circumstances, may sue in that capacity for the protection of its
citizens (Missouri v. Illinois, 180 U.
, 180 U. S.
), it is no part of its duty or power to enforce
their rights in respect of their relations with the Federal
Government. In that field, it is the United States, and not the
State, which represents them as parens patriae
however, the Commonwealth is seeking to secure the federally
created interests of its residents against private defendants.
Indeed, the Secretary of Labor has represented that he has no
objection to Puerto Rico's standing as parens patriae
under these circumstances. See
Brief for the Secretary of
Labor as Amicus Curiae
in Puerto Rico v.
No. 724, Docket 79-7777 (CA2).
JUSTICE BRENNAN, with whom JUSTICE MARSHALL, JUSTICE BLACKMUN,
and JUSTICE STEVENS join, concurring.
As the Court notes, ante
at 458 U. S. 603
n. 12, the question whether a State can bring a parens
action within the original jurisdiction of this Court
may well turn on considerations quite different from those
implicated where the State
Page 458 U. S. 611
seeks to press a parens patriae
claim in the district
courts. The Framers, in establishing original jurisdiction in this
Court for suits "in which a State shall be a Party," Art. III, § 2,
cl. 2, and Congress, in implementing the grant of original
jurisdiction with respect to suits between States, 28 U.S.C. §
1251(a) (1976 ed., Supp. IV), may well have conceived of a somewhat
narrower category of cases as presenting issues appropriate for
initial determination in this Court than the full range of cases to
which a State may have an interest cognizable by a federal court.
The institutional limits on the Court's ability to accommodate such
suits accentuates the need for more restrictive access to the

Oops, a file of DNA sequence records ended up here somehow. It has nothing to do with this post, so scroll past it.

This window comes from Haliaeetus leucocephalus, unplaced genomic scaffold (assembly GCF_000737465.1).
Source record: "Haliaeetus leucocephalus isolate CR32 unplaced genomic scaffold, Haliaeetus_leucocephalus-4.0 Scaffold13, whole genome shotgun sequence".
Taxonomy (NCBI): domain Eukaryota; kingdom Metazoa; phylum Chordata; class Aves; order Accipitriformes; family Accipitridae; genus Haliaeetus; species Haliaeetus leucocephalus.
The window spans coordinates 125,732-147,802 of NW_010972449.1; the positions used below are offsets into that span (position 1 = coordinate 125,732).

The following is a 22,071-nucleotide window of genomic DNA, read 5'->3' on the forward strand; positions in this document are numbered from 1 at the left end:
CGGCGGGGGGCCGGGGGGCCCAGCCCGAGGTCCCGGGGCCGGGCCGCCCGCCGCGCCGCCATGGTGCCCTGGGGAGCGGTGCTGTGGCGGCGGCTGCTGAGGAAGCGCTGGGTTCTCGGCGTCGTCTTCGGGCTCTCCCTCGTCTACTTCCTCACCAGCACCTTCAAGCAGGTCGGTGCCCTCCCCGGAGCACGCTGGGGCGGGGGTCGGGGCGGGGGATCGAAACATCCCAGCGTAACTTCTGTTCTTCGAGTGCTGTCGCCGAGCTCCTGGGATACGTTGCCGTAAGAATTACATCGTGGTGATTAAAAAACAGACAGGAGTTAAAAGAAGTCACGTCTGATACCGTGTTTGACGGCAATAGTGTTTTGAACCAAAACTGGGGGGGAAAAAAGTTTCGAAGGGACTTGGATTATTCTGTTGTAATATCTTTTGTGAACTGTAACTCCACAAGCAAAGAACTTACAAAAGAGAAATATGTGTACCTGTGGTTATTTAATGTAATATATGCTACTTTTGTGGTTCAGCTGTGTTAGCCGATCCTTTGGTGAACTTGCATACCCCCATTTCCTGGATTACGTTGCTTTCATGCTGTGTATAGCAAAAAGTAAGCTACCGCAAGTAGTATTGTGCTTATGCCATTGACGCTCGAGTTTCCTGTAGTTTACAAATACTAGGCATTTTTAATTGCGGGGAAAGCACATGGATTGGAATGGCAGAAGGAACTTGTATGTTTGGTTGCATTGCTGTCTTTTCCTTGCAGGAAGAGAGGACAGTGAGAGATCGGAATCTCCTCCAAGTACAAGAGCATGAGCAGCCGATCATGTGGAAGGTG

original docket. In addition, because the judicial power of the
United States does not extend to suits "commenced or prosecuted
against one of the United States by Citizens of another State,"
U.S.Const., Amdt. 11, where one State brings a suit parens
against another State, a more circumspect inquiry may
be required in order to ensure that the provisions of the Eleventh
Amendment are not being too easily circumvented by the device of
the State's bringing suit on behalf of some private party. Of
course, none of the concerns that might counsel for a restrictive
approach to the question of parens patriae
present in this case.
In cases such as the present one, I can discern no basis either
in the Constitution or in policy for denying a State the
opportunity to vindicate the federal rights of its citizens. At the
very least, the prerogative of a State to bring suits in federal
court should be commensurate with the ability of private
organizations. A private organization may bring suit to vindicate
its own concrete interest in performing those activities for which
it was formed. E.g., Havens Realty Corp. v. Coleman,
455 U. S. 363
455 U. S.
-379 (1982); [Footnote
Page 458 U. S. 612
v. Metropolitan Housing Dev. Corp., 458
U. S. 252
, 458 U. S. 263
(1977); NAACP v. Button, 371 U. S. 415
371 U. S. 428
(1963). See also Gladstone, Realtors v. Village of
Bellwood, 441 U. S. 91
441 U. S.
-111 (1979) (standing of municipality premised on
diminished tax base and other "harms flowing from the realities of
a racially segregated community"). Cf. Sierra Club v.
Morton, 405 U. S. 727
405 U. S. 739
(1972). [Footnote 2/2
] There is no
doubt that Puerto Rico's interest in this litigation compares
favorably to interests of the private organizations, and
municipality, in the cases cited above.
More significantly, a State is no ordinary litigant. As a
sovereign entity, a State is entitled to assess its needs, and
decide which concerns of its citizens warrant its protection and
intervention. I know of nothing -- except the Constitution or
overriding federal law -- that might lead a federal court to
superimpose its judgment for that of a State with respect to the
substantiality or legitimacy of a State's assertion of sovereign
With these considerations in mind, I join the opinion of the
Indeed, in Havens,
we held that interference with
HOME's "ability to provide counseling and referral services," 455
U.S. at 455 U. S. 379
provided it with standing to vindicate claims under the Fair
Housing Act of 1968. In this case, the alleged violations of the
Wagner-Peyser Act, 29 U.S.C. § 49 et seq.,
interfere with Puerto Rico's ability to perform the job referral
service that it has undertaken as part of its sovereign
responsibility to its citizens.
A private organization may also maintain a federal court action
on behalf of its members. E.g., NAACP v. Button,
371 U. S. 415
371 U. S. 428
(1963); National Motor Freight Assn. v. United States,
372 U. S. 246
(1963) (per curiam). See Hunt v. Washington State Apple
Advertising Comm'n, 432 U. S. 333
432 U. S.